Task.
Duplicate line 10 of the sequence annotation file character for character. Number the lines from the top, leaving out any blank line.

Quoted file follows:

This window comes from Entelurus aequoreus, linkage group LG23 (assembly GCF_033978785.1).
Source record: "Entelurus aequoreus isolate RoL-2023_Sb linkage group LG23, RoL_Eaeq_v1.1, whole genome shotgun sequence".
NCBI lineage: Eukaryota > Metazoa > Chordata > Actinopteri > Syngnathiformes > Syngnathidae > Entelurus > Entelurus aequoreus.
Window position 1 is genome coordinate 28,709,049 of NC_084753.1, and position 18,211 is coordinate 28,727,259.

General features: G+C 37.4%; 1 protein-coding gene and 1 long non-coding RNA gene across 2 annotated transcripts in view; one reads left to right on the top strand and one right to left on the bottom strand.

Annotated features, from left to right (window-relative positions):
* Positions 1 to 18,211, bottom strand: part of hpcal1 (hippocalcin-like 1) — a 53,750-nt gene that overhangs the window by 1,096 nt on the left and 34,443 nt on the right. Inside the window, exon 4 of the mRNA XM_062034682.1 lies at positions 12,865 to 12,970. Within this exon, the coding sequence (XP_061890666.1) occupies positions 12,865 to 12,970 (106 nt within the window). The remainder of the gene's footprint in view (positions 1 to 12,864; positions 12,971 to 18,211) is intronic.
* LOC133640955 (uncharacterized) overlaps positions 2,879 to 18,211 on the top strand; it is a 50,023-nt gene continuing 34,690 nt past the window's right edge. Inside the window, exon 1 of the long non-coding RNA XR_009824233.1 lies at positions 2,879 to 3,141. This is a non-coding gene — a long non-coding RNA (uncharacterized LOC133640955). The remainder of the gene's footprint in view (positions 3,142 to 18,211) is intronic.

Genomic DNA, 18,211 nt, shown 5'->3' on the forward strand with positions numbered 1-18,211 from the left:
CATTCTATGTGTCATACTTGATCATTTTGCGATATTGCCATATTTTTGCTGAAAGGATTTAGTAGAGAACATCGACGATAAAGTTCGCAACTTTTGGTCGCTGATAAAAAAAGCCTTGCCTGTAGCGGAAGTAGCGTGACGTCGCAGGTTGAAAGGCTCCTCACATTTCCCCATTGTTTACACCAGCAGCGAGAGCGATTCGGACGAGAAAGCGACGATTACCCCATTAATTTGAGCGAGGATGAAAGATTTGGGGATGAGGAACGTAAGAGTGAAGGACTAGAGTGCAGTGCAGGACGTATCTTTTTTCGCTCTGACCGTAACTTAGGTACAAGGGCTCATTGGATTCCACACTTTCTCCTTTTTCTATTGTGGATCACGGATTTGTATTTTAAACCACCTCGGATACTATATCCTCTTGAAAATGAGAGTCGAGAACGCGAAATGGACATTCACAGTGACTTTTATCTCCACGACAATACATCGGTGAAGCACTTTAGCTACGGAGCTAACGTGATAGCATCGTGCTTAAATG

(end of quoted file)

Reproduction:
CATTCTATGTGTCATACTTGATCATTTTGCGATATTGCCATATTTTTGCTGAAAGGATTTAGTAGAGAACATCGACGATAAAGTTCGCAACTTTTGGTCGCTGATAAAAAAAGCCTTGCCTGTAGCGGAAGTAGCGTGACGTCGCAGGTTGAAAGGCTCCTCACATTTCCCCATTGTTTACACCAGCAGCGAGAGCGATTCGGACGAGAAAGCGACGATTACCCCATTAATTTGAGCGAGGATGAAAGATTTGGGGATGAGGAACGTAAGAGTGAAGGACTAGAGTGCAGTGCAGGACGTATCTTTTTTCGCTCTGACCGTAACTTAGGTACAAGGGCTCATTGGATTCCACACTTTCTCCTTTTTCTATTGTGGATCACGGATTTGTATTTTAAACCACCTCGGATACTATATCCTCTTGAAAATGAGAGTCGAGAACGCGAAATGGACATTCACAGTGACTTTTATCTCCACGACAATACATCGGTGAAGCACTTTAGCTACGGAGCTAACGTGATAGCATCGTGCTTAAATG